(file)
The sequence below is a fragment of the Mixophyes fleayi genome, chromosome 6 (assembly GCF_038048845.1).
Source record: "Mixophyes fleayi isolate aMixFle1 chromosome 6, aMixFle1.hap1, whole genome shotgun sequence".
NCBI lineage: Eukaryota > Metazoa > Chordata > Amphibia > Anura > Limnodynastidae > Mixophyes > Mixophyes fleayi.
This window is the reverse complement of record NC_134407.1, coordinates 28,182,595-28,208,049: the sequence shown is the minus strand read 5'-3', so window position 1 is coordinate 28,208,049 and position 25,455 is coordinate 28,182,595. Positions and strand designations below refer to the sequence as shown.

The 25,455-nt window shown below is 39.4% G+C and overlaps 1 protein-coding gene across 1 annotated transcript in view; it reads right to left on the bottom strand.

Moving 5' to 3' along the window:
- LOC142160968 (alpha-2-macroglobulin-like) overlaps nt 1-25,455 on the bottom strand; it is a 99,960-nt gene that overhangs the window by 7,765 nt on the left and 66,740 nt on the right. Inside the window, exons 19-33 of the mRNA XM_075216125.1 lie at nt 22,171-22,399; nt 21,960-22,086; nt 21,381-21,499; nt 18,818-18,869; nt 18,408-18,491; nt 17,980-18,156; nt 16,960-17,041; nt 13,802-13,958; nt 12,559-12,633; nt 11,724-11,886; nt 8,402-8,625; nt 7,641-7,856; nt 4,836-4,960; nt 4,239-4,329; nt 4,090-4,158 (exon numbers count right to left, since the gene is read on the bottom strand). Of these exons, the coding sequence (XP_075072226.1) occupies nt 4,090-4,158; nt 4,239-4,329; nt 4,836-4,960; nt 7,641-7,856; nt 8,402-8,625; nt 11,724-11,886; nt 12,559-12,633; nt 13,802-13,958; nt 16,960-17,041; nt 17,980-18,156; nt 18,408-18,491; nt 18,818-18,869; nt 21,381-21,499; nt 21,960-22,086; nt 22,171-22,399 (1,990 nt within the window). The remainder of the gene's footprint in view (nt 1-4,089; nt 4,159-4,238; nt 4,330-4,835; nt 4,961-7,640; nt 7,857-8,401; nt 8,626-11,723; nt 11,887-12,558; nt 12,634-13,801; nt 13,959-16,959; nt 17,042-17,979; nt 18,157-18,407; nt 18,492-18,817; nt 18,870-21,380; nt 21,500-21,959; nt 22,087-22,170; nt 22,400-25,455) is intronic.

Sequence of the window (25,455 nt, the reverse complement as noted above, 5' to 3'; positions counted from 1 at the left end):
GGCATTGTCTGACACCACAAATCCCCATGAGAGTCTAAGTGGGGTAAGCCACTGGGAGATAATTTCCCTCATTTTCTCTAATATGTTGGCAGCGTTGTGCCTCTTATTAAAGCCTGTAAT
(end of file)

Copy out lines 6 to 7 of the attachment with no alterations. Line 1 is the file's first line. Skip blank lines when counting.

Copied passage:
Moving 5' to 3' along the window:
- LOC142160968 (alpha-2-macroglobulin-like) overlaps nt 1-25,455 on the bottom strand; it is a 99,960-nt gene that overhangs the window by 7,765 nt on the left and 66,740 nt on the right. Inside the window, exons 19-33 of the mRNA XM_075216125.1 lie at nt 22,171-22,399; nt 21,960-22,086; nt 21,381-21,499; nt 18,818-18,869; nt 18,408-18,491; nt 17,980-18,156; nt 16,960-17,041; nt 13,802-13,958; nt 12,559-12,633; nt 11,724-11,886; nt 8,402-8,625; nt 7,641-7,856; nt 4,836-4,960; nt 4,239-4,329; nt 4,090-4,158 (exon numbers count right to left, since the gene is read on the bottom strand). Of these exons, the coding sequence (XP_075072226.1) occupies nt 4,090-4,158; nt 4,239-4,329; nt 4,836-4,960; nt 7,641-7,856; nt 8,402-8,625; nt 11,724-11,886; nt 12,559-12,633; nt 13,802-13,958; nt 16,960-17,041; nt 17,980-18,156; nt 18,408-18,491; nt 18,818-18,869; nt 21,381-21,499; nt 21,960-22,086; nt 22,171-22,399 (1,990 nt within the window). The remainder of the gene's footprint in view (nt 1-4,089; nt 4,159-4,238; nt 4,330-4,835; nt 4,961-7,640; nt 7,857-8,401; nt 8,626-11,723; nt 11,887-12,558; nt 12,634-13,801; nt 13,959-16,959; nt 17,042-17,979; nt 18,157-18,407; nt 18,492-18,817; nt 18,870-21,380; nt 21,500-21,959; nt 22,087-22,170; nt 22,400-25,455) is intronic.